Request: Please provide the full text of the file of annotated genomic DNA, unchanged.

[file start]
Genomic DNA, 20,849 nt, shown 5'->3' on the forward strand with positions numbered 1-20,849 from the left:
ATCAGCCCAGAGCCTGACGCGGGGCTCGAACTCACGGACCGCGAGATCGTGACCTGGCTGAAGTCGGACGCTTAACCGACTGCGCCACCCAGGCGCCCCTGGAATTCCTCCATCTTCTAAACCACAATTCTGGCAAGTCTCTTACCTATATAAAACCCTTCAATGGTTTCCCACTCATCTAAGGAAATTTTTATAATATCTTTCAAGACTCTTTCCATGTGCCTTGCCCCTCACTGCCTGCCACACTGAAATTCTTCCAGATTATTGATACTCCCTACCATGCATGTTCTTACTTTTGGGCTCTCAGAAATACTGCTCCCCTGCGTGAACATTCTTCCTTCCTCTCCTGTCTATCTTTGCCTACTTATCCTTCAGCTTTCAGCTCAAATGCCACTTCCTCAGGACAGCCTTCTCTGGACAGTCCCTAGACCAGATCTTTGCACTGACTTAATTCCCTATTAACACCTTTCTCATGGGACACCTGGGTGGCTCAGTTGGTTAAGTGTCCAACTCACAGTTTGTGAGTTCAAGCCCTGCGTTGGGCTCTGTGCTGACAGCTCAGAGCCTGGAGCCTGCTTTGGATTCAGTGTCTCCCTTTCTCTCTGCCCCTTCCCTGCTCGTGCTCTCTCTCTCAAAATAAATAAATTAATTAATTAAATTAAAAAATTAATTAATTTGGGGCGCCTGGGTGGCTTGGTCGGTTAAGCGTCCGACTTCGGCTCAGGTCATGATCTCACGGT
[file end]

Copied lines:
Genomic DNA, 20,849 nt, shown 5'->3' on the forward strand with positions numbered 1-20,849 from the left:
ATCAGCCCAGAGCCTGACGCGGGGCTCGAACTCACGGACCGCGAGATCGTGACCTGGCTGAAGTCGGACGCTTAACCGACTGCGCCACCCAGGCGCCCCTGGAATTCCTCCATCTTCTAAACCACAATTCTGGCAAGTCTCTTACCTATATAAAACCCTTCAATGGTTTCCCACTCATCTAAGGAAATTTTTATAATATCTTTCAAGACTCTTTCCATGTGCCTTGCCCCTCACTGCCTGCCACACTGAAATTCTTCCAGATTATTGATACTCCCTACCATGCATGTTCTTACTTTTGGGCTCTCAGAAATACTGCTCCCCTGCGTGAACATTCTTCCTTCCTCTCCTGTCTATCTTTGCCTACTTATCCTTCAGCTTTCAGCTCAAATGCCACTTCCTCAGGACAGCCTTCTCTGGACAGTCCCTAGACCAGATCTTTGCACTGACTTAATTCCCTATTAACACCTTTCTCATGGGACACCTGGGTGGCTCAGTTGGTTAAGTGTCCAACTCACAGTTTGTGAGTTCAAGCCCTGCGTTGGGCTCTGTGCTGACAGCTCAGAGCCTGGAGCCTGCTTTGGATTCAGTGTCTCCCTTTCTCTCTGCCCCTTCCCTGCTCGTGCTCTCTCTCTCAAAATAAATAAATTAATTAATTAAATTAAAAAATTAATTAATTTGGGGCGCCTGGGTGGCTTGGTCGGTTAAGCGTCCGACTTCGGCTCAGGTCATGATCTCACGGT